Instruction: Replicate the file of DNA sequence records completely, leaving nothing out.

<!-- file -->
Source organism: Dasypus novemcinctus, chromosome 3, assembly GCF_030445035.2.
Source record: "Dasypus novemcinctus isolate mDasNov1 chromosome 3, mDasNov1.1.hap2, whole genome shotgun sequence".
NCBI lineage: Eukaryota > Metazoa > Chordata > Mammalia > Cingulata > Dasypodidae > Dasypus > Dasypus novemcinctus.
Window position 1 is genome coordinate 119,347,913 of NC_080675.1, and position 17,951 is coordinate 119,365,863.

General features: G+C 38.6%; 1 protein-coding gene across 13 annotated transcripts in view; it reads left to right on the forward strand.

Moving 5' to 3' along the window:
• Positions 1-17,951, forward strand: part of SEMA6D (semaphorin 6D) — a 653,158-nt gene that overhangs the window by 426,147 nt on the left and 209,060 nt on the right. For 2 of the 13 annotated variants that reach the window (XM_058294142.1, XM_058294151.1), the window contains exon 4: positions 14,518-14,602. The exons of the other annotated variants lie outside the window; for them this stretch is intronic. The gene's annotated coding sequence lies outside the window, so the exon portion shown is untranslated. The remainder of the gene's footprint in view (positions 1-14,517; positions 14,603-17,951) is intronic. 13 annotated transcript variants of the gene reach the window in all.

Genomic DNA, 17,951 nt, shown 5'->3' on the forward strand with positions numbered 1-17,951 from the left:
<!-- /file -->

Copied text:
Source organism: Dasypus novemcinctus, chromosome 3, assembly GCF_030445035.2.
Source record: "Dasypus novemcinctus isolate mDasNov1 chromosome 3, mDasNov1.1.hap2, whole genome shotgun sequence".
NCBI lineage: Eukaryota > Metazoa > Chordata > Mammalia > Cingulata > Dasypodidae > Dasypus > Dasypus novemcinctus.
Window position 1 is genome coordinate 119,347,913 of NC_080675.1, and position 17,951 is coordinate 119,365,863.

General features: G+C 38.6%; 1 protein-coding gene across 13 annotated transcripts in view; it reads left to right on the forward strand.

Moving 5' to 3' along the window:
• Positions 1-17,951, forward strand: part of SEMA6D (semaphorin 6D) — a 653,158-nt gene that overhangs the window by 426,147 nt on the left and 209,060 nt on the right. For 2 of the 13 annotated variants that reach the window (XM_058294142.1, XM_058294151.1), the window contains exon 4: positions 14,518-14,602. The exons of the other annotated variants lie outside the window; for them this stretch is intronic. The gene's annotated coding sequence lies outside the window, so the exon portion shown is untranslated. The remainder of the gene's footprint in view (positions 1-14,517; positions 14,603-17,951) is intronic. 13 annotated transcript variants of the gene reach the window in all.

Genomic DNA, 17,951 nt, shown 5'->3' on the forward strand with positions numbered 1-17,951 from the left: